BAGHDAD—The courtroom was silent—all eyes were on a woman, a Turkish schoolteacher in her early twenties, who stood in a wooden cage in the center of the room. Her husband, killed in an airstrike, was an accused member of the Islamic State. She was one of the hundreds of foreign women who crossed illegally into Iraq and Syria and would become known as the “ISIS brides.” And today was her moment of reckoning.
It wasn’t clear, however, whether she understood that. She had only a court-appointed translator and public defender, neither of whom offered a proper translation or defense. When the judge asked if she pleaded guilty or innocent to illegally crossing into Iraq—at no point did they ask if she joined or supported the Islamic State—she seemed unsure what to say.
“Guilty,” she answered, looking around in confusion, her little boy dressed in blue wailing in the cage with her. With that admission, she was sentenced to death by hanging. Her trial would last only a few minutes.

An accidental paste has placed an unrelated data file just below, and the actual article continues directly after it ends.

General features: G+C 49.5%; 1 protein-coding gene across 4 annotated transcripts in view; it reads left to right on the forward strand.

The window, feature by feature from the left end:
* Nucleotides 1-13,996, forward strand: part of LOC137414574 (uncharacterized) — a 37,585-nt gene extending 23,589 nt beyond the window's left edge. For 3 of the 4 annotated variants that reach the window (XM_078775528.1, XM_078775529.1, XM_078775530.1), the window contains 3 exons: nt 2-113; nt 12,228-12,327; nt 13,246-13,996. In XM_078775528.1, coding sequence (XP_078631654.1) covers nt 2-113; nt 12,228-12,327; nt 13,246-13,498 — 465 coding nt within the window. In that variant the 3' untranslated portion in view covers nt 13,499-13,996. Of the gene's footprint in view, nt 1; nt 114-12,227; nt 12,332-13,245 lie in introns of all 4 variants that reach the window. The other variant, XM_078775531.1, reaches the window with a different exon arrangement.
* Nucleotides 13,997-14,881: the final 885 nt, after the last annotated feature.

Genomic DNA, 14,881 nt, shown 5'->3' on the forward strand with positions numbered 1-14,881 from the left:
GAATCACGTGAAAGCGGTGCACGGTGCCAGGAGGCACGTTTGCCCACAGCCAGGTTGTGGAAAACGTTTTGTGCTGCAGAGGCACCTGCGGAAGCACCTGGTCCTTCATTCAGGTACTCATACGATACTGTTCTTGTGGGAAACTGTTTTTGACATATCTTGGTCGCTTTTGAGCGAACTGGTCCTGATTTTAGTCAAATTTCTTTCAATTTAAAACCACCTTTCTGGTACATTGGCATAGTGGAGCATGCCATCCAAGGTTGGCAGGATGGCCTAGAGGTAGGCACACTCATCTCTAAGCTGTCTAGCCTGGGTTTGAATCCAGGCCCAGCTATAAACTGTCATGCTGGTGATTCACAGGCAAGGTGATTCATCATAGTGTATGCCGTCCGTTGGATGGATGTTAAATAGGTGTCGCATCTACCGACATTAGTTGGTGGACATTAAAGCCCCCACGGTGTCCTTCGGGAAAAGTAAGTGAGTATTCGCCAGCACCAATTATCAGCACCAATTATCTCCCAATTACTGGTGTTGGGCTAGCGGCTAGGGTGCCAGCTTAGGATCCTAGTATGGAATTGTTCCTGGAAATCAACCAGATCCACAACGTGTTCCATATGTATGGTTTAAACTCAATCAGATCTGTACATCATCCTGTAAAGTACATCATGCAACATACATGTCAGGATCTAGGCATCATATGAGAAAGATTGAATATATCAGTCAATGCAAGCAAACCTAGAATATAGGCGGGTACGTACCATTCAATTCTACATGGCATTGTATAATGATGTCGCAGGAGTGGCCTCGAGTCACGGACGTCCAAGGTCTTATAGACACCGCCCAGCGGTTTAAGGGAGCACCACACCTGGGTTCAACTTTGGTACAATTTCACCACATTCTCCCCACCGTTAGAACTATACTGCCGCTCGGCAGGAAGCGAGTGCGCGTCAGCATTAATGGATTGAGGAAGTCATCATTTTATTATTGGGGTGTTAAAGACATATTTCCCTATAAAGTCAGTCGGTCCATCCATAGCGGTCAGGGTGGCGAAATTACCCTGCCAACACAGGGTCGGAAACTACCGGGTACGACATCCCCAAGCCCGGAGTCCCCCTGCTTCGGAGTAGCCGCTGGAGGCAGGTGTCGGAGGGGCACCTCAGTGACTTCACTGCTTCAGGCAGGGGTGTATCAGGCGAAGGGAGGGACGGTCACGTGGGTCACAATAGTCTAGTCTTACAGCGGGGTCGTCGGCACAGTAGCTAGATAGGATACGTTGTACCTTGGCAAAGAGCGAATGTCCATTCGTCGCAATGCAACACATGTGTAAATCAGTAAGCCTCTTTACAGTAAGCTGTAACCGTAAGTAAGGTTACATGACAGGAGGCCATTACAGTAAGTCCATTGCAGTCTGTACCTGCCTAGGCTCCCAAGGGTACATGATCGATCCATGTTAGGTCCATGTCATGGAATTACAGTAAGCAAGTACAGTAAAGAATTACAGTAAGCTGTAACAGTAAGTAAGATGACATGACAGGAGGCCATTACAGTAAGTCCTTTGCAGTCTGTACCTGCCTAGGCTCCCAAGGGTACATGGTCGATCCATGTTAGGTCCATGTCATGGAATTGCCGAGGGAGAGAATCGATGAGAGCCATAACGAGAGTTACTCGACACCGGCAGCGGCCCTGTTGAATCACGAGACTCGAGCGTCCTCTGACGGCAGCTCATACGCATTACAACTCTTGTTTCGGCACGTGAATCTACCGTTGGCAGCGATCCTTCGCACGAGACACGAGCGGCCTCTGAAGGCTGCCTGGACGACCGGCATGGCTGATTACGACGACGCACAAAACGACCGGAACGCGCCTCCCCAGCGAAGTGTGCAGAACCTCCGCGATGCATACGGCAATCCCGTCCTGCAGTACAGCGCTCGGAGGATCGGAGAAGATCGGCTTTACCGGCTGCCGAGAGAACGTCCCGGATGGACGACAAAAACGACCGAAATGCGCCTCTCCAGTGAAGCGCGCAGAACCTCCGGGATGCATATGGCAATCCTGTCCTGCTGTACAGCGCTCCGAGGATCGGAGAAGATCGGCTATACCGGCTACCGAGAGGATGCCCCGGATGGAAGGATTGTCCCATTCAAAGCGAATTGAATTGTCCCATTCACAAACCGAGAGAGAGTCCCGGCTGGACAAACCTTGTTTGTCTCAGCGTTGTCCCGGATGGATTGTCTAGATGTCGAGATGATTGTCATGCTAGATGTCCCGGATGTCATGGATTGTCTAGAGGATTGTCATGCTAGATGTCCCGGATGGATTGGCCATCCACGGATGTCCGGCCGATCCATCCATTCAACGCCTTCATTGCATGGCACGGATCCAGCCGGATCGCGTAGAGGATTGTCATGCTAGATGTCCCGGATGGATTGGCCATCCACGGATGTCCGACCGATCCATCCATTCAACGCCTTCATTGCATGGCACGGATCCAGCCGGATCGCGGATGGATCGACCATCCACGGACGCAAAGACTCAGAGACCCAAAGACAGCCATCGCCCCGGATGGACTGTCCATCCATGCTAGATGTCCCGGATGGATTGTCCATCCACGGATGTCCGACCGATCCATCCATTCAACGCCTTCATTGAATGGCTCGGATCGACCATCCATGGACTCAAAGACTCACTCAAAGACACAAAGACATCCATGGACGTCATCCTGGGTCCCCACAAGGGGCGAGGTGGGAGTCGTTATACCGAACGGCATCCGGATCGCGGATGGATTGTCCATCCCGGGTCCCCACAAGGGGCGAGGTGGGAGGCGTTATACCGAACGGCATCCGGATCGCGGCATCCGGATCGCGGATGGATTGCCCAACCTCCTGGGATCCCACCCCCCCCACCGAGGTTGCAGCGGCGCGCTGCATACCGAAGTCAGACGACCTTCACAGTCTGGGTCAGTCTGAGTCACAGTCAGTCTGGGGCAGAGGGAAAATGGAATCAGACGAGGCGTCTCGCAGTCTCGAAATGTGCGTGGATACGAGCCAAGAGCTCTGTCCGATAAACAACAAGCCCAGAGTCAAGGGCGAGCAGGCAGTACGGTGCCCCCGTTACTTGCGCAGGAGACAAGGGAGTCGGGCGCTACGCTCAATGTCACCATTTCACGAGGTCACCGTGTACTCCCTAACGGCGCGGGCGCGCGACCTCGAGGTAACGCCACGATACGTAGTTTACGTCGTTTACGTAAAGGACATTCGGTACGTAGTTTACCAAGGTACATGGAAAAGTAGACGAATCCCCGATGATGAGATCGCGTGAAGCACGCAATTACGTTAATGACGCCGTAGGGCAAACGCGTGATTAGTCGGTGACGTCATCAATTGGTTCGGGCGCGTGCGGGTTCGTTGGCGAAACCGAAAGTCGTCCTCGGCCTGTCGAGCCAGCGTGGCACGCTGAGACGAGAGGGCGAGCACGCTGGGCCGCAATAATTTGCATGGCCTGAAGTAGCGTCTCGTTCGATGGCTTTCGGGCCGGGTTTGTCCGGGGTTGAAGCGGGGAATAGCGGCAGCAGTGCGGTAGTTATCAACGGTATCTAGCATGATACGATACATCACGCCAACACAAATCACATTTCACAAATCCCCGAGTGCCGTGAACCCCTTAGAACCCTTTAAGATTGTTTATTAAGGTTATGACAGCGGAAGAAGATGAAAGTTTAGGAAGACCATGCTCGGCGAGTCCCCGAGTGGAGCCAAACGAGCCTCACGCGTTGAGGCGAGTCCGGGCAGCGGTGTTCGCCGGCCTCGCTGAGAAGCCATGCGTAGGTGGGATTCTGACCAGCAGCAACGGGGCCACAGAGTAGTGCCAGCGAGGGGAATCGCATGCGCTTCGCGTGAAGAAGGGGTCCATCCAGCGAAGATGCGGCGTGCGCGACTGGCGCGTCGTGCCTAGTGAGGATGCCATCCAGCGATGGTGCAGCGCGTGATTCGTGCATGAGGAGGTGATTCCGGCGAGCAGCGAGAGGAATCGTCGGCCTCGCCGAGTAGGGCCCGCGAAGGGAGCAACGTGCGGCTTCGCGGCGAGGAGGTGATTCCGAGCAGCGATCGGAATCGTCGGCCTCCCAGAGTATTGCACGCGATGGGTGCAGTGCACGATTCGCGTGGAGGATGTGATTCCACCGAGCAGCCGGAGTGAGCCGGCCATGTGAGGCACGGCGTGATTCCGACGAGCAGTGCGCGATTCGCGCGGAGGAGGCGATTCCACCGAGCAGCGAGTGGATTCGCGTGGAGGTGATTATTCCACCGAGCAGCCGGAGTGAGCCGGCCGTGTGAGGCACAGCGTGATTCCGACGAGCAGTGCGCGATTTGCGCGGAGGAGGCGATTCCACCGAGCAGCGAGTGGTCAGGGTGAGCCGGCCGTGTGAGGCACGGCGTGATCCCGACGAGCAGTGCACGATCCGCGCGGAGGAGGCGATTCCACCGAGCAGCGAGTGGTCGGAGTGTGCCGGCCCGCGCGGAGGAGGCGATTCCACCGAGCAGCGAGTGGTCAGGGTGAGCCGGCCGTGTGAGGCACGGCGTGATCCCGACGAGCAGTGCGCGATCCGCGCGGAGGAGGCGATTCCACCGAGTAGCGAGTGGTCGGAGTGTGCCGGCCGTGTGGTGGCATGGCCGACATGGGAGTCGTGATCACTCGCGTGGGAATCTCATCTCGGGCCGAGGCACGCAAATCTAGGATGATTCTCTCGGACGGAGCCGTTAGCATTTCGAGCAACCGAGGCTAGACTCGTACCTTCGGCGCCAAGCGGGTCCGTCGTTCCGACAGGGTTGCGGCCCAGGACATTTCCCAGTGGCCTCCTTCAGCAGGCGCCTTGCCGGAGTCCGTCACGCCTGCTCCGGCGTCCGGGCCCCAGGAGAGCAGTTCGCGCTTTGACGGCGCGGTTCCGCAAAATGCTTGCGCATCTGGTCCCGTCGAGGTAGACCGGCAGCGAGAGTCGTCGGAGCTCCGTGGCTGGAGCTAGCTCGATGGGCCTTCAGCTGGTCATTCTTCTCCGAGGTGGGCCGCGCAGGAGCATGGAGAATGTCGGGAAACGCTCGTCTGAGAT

Over the past three years, U.S.-backed Iraqi forces have captured, killed, and detained thousands of Iraqis and foreigners with alleged Islamic State ties, ultimately driving the militant group and its predominantly male ranks from power in Mosul, Iraq’s second-largest city, in July 2017. But left behind are the thousands of women married to or associated with the fighters, their children, and a burning ethical question: What should be done with them? We know historically that women often lose agency during wartime, particularly in patriarchal societies where they already lack freedom of choice and movement. Are these women victims themselves, forced into life under militant rule, or perpetrators of and partners in violence who should be held accountable for violence that tore apart Iraq?
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